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  • Note how this is translated into Hebrew: לָכֵן הֱיוּ שְׁלֵמִים כַּאֲשֶׁר אֲבִיכֶם שֶׁבַּשָּׁמַיִם שָׁלֵם הוּא׃ -- Franz Julius Delitzsch. (n.d.). Delitzsch Hebrew New Testament (Matt 5:48).
    – Perry Webb
    Mar 26, 2023 at 10:35
  • @PerryWebb - that would be a better translation
    – Dottard
    Mar 26, 2023 at 19:46
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The Gospel of Matthew is a compilation of Jesus' teachings, organized into various themes. It includes five significant sermons that remain relevant for discipleship training today. One of these sermons, known as the Sermon on the Mount, begins with Matthew 5:1.

To better understand the conclusion presented in Matthew 5:48, it's helpful to start from the beginning of the Sermon on the Mount in Matthew 5:1. By examining the contrast between perfection and imperfection throughout the passage, readers can gain a deeper understanding of the meaning behind this verse.

The NIV version of the Gospel of Matthew provides excellent subtopics for dividing up the passage, highlighting key themes and concepts. This can be particularly useful when studying Matthew 5:1-48, which contains the Sermon on the Mount and culminates in the powerful message of perfection presented in Matthew 5:48.

  1. The Beatitudes (Matt 5:3-12)
  2. Salt and Light (Matt 5:13-16)
  3. The Fulfillment of the Law (Matt 5:17-20)
  4. Murder (Matt 5:21-26)
  5. Adultery (Matt 5:27-30)
  6. Divorce (Matt 5:31-32)
  7. Oaths (Matt 5:33-37)
  8. Eye for Eye (Matt 5:38-42)
  9. Love for Enemies (Matt 5:43-48)

In his final sentence, "Be perfect, therefore, as your heavenly Father is perfect," Matthew intended to summarize all the perfect teachings of Jesus discussed in the previous topics. Moreover, this verse encompasses related principles that can be further elaborated on. By reflecting on this call for perfection, readers can gain a deeper understanding of the standard that Jesus set for his followers and how they can strive to emulate their heavenly Father's perfection in their daily lives.

The Beatitudes are the principle, then came the examples;

Salt and Light - that we are the light of the world and do things to glorify our Father. (vv16)

The Fulfillment of the Law - our righteousness must surpass the Pharisees and the teachers of the law. (vv20)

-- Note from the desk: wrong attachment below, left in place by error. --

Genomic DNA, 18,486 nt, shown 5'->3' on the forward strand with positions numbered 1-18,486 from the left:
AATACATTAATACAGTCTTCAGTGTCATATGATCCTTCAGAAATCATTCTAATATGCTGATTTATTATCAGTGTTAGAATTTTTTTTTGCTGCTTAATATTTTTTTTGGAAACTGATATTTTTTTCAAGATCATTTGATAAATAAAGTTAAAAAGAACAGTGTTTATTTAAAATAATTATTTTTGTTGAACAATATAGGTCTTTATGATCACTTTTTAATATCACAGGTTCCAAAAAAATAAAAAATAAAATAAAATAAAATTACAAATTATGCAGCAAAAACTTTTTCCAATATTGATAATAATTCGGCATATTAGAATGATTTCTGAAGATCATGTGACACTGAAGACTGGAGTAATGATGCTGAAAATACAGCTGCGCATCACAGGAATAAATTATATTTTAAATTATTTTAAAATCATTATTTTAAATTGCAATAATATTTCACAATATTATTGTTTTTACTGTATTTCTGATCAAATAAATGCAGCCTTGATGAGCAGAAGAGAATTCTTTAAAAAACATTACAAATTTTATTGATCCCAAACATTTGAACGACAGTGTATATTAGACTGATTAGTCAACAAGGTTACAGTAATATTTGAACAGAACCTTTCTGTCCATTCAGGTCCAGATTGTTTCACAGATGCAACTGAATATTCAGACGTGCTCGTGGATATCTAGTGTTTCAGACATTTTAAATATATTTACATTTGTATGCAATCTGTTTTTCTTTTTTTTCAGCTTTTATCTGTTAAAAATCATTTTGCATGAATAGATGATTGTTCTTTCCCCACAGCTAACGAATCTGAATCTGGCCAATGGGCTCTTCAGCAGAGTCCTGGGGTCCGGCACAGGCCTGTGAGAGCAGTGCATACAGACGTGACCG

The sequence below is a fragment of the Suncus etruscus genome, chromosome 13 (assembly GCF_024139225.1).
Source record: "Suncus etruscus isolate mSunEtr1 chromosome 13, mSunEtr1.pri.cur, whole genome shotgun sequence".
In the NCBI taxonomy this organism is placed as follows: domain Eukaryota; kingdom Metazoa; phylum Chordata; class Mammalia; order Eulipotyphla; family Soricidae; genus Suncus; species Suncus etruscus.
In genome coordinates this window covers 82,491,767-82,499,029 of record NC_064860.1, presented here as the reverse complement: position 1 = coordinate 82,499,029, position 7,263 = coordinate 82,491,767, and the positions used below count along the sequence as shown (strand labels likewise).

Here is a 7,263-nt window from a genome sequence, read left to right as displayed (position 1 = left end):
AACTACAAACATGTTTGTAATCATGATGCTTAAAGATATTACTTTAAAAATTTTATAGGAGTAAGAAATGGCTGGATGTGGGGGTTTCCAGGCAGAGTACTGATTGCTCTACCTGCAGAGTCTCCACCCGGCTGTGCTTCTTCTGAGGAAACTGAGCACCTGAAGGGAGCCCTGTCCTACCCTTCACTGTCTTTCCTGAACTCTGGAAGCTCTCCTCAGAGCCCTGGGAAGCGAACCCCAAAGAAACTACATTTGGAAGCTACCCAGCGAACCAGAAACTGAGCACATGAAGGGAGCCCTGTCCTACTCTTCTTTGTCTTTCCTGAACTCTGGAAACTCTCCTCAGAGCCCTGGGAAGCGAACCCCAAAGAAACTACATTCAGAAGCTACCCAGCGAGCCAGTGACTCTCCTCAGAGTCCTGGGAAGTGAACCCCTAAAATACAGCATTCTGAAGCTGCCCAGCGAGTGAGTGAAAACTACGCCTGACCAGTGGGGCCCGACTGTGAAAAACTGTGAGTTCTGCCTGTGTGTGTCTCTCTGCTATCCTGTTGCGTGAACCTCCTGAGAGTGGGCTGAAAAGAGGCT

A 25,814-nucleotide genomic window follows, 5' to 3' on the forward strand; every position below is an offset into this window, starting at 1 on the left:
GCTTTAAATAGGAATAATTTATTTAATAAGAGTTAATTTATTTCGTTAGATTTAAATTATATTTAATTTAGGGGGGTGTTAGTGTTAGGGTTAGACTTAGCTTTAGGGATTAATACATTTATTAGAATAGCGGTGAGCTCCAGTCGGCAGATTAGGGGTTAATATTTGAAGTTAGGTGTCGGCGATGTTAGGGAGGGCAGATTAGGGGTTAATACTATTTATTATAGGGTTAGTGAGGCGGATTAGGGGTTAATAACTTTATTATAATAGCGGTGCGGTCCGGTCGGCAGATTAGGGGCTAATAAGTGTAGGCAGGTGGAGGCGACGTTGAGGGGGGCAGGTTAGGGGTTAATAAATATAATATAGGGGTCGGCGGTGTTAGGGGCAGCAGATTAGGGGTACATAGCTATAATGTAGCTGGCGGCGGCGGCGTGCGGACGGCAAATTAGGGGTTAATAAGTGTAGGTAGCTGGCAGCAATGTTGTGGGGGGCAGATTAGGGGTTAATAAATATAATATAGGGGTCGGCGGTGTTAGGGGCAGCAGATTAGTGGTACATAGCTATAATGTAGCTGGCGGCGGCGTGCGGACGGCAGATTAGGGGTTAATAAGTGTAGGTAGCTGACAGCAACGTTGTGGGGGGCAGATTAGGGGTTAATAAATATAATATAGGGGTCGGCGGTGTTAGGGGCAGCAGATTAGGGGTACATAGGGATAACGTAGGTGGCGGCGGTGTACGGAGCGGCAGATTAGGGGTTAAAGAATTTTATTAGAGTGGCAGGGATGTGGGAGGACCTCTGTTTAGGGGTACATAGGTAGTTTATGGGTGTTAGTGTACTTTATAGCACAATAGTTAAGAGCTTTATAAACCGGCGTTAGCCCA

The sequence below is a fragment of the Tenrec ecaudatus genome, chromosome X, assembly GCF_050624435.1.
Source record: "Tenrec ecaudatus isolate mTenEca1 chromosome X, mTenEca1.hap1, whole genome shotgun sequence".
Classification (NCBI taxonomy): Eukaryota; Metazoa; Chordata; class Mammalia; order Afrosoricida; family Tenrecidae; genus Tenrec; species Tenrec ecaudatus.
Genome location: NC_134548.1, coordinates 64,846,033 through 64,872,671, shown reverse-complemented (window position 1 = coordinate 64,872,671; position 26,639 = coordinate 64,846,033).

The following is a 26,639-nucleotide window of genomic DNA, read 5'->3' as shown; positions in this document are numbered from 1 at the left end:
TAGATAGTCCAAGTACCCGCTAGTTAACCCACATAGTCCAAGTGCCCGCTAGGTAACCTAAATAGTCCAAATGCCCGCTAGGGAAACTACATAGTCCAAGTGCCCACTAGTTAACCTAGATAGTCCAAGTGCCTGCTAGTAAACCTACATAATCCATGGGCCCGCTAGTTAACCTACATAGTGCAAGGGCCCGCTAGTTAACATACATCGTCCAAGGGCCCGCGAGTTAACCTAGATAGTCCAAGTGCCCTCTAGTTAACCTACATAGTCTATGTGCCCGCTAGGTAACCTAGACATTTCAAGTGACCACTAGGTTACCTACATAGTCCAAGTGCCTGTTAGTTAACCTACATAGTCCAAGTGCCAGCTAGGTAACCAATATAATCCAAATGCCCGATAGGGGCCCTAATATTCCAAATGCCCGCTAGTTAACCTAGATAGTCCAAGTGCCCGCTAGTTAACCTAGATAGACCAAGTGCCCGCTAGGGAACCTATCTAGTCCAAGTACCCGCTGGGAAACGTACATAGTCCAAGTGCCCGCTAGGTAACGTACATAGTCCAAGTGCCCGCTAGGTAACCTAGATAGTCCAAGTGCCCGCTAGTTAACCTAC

Murder - Do not hate anyone (vv22)

Adultery - willing to sacrifice for the holiness

Divorce - loyalty

Oaths - honesty

Eye for eye - no revenge

Love for Enemies - love is the greatest of all

Matthew's definition of perfection is not limited to the teachings discussed above, as there are likely many other aspects that he would consider to be perfect.

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Perhaps a process of elimination might help determine which of the possibilities you suggest cannot hold good, leaving the answer standing clear.

1) Is "Be perfect" a summary of the Sermon on the Mount?

This section starts at chapter 5 verse 1, where Jesus is on a mountain, his disciples approach him, and he starts to teach them. The section ends at chapter 7 verse 29, for the next verse says Jesus came down from the mountain.

It is hardly possible for a summary of three long chapters of teaching to be given in the middle, and that statement is right in the middle, at chapter 5 verse 48.

However, if you mean whether "Be perfect" could be our way of expressing a summary of the whole Sermon on the Mount, that is really a different question. That is because the phrase, "Be perfect" (as Father God is perfect), is only stated once by Jesus in the middle of his discourse. Jesus chooses to end his instruction with the parable of the foolish man building his house on sand seeing his work destroyed; such is the man who hears Jesus' words but does not obey them. That really sums up Jesus' teaching on the mountain - having heard, go do.

2) Is "Be perfect" the conclusion of the teaching on loving one's enemy?

Certainly, perfect love includes loving one's enemies, but there is a lot more to it than that. Jesus said in John's gospel (15:13) that there is no love greater than a man laying down his life for his friends.